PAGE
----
In what follows, Hennings examines the history of Peter's visit to Paris in 1717. Peter was traveling incognito again, but this does not mean that his stay in France was devoid of ceremony. The reception of the tsar was a puzzle for the masters of ceremonies, who had to pay the greatest respect to Peter with out being able to grant him the honores regii. This example shows that it was not possible to free oneself from protocol, but that at the same time the pres ence of a sovereign traveling incognito could be handled with great flexibility.

The last chapter explores the changes in ceremonial practice in Russia under Peter I. Hennings makes nuanced statements. He acknowledges that major changes did take place. For example, the Russians adopted the distinction between ambassadors and envoys; they collected foreign writings about ceremonies more systematically and relied less exclusively on the stateinye spiski of former ambassadors as a source of information. Muscovite diplomatic ceremonial was less self-referential than a few decades previously. However, the Foreign Office did not change its practices suddenly and radically, and the resulting ceremonies were more a mix of the old and the new than a pure adoption of "European" norms.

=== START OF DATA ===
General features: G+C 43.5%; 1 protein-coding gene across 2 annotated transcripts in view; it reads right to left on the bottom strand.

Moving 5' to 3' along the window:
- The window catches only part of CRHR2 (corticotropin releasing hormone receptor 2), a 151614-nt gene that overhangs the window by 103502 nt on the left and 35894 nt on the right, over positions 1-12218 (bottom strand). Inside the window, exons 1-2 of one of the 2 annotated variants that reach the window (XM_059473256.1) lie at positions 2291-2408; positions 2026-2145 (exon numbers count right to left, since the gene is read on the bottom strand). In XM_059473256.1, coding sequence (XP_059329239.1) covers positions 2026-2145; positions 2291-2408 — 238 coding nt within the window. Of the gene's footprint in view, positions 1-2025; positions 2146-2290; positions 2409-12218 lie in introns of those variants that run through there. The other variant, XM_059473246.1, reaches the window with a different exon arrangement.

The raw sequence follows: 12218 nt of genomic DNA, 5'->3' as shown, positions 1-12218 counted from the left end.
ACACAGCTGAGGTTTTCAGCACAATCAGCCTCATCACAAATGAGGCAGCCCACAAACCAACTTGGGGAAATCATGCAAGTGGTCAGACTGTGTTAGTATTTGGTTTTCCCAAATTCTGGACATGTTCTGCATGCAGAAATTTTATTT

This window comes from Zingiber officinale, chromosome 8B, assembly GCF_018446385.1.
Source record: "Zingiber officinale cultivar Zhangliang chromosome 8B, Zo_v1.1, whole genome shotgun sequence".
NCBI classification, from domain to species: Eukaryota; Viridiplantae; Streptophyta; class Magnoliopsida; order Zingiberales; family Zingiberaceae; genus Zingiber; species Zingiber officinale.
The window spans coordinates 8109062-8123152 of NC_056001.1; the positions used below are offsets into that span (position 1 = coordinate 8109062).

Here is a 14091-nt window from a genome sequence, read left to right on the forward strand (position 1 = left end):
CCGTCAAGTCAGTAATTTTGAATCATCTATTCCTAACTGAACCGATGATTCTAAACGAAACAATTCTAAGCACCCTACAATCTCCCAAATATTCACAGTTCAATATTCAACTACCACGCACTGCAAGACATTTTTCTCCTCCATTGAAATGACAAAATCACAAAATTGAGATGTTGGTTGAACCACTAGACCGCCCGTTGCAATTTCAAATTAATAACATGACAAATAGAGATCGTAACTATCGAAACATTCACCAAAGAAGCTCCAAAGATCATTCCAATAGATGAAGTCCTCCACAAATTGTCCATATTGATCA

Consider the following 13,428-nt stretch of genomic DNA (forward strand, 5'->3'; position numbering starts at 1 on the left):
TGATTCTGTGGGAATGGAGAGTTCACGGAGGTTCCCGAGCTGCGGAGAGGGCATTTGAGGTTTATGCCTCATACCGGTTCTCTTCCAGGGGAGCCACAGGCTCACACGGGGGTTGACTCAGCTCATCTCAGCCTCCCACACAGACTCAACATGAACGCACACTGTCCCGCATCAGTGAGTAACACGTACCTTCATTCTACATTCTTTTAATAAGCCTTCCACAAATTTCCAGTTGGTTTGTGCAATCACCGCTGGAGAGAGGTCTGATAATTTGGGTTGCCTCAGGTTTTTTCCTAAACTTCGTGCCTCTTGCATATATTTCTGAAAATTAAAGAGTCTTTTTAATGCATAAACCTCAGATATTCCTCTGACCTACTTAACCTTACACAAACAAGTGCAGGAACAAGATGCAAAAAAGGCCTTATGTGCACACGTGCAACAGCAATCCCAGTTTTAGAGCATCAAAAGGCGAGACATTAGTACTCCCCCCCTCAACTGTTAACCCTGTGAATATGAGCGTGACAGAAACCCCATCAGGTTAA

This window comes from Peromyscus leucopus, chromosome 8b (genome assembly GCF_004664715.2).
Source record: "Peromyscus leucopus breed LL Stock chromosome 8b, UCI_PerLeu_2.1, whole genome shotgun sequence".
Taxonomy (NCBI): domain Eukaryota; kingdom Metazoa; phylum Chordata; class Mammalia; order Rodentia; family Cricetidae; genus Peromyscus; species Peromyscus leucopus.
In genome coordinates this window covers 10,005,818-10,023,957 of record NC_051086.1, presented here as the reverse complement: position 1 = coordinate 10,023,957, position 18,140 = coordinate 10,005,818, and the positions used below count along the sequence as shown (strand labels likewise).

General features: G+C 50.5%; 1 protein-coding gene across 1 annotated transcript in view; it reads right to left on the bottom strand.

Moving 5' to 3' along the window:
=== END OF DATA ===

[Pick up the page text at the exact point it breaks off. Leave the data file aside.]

Hennings also deconstructs the myth according to which Peter rejected ceremony (202-3). For example, Peter took advantage of the arrest of his ambassador, Count Andrei Matveev, in London by English bailiffs in 1708 (Matveev had large debts) to ask for symbolic resparations and stage the glory resulting from his recent victory at Poltava. Hennings also offers insight into the history of the birth of diplomatic immunity. He shows that the law passed in 1708 by the British Parliament guaranteeing such immunity--celebrated in legal history as a major achievement in the creation of modern statehood--was originally conceived as an instrument designed to placate the Russian tsar during the Matveev affair.